Breaking out of heaven

Non-realist writing is about the creation of transparently fictional, secondary worlds for the mind, imagination and emotions to play in. One of the joys of such worlds comes from the suspension of disbelief needed to enter them. Put simply, you can pretend that they’re real – a complex joy, but a joy nonetheless.

It’s easy to forget that we create fictions of the world around us in day to day life, as well. We build narratives around work, around play, and enter into them wholeheartedly. Here, too, there’s suspension of disbelief; we forget the wider possibilities of the self as we settle ourselves into the restrictive, consensual limits that daily life creates.

It’s when we forget that these limits are defined by a fiction we’ve created that problems happen. We come to believe that the story IS the reality, that we have no choices in a given situation; but that’s rarely, if ever, true. There is no story that cannot be reframed, no narrative that cannot be stepped out of.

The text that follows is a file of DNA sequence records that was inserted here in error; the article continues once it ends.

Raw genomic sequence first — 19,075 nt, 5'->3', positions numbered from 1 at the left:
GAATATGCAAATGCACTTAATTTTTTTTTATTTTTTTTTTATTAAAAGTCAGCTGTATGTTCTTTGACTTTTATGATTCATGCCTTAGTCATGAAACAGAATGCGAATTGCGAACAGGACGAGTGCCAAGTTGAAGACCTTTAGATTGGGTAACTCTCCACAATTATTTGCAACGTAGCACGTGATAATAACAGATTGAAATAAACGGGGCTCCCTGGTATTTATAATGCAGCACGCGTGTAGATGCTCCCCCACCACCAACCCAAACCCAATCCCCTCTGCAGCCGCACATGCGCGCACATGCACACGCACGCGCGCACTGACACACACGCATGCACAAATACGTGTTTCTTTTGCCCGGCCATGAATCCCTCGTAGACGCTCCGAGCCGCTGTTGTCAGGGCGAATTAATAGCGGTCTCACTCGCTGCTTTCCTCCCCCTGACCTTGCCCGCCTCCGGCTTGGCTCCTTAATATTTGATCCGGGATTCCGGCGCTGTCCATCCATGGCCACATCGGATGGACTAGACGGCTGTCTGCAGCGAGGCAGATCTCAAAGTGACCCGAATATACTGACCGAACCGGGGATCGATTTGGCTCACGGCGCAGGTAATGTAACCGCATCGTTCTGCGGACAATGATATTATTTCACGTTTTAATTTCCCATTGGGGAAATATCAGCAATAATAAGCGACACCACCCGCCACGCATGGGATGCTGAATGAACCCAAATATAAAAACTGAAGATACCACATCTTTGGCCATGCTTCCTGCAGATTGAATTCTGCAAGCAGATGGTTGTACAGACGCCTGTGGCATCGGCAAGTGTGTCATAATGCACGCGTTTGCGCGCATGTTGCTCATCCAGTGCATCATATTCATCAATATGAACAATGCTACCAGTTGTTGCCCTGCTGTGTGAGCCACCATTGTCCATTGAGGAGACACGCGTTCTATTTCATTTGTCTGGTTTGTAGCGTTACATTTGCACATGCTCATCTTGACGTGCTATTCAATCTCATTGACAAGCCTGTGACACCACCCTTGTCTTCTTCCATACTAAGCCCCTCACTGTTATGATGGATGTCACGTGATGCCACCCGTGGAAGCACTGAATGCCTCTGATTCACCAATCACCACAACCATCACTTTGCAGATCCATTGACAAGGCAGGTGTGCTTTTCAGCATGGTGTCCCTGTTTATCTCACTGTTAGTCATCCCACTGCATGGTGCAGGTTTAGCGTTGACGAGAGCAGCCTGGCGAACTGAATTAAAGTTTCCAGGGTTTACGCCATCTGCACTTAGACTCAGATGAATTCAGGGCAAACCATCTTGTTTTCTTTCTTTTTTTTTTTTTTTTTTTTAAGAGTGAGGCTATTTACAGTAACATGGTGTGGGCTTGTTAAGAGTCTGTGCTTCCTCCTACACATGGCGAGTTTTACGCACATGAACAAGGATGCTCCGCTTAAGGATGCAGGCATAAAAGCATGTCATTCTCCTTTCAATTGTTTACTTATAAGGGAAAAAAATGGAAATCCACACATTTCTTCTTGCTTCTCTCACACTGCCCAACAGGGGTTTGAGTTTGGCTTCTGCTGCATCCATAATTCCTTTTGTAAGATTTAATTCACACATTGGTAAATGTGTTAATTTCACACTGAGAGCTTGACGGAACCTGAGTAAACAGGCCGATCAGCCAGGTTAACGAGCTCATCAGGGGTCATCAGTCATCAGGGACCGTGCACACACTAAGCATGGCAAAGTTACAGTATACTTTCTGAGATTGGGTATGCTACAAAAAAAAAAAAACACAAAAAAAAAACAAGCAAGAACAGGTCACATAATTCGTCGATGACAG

There’s an interesting mythical take on this, as well. In the Christian narrative, we fell from heaven so we could have choice. Such a shattering birth has ensured that free will is a core component of our lives. We can never lose as much as we’ve already lost through exercising it; and so, we are absolutely free.

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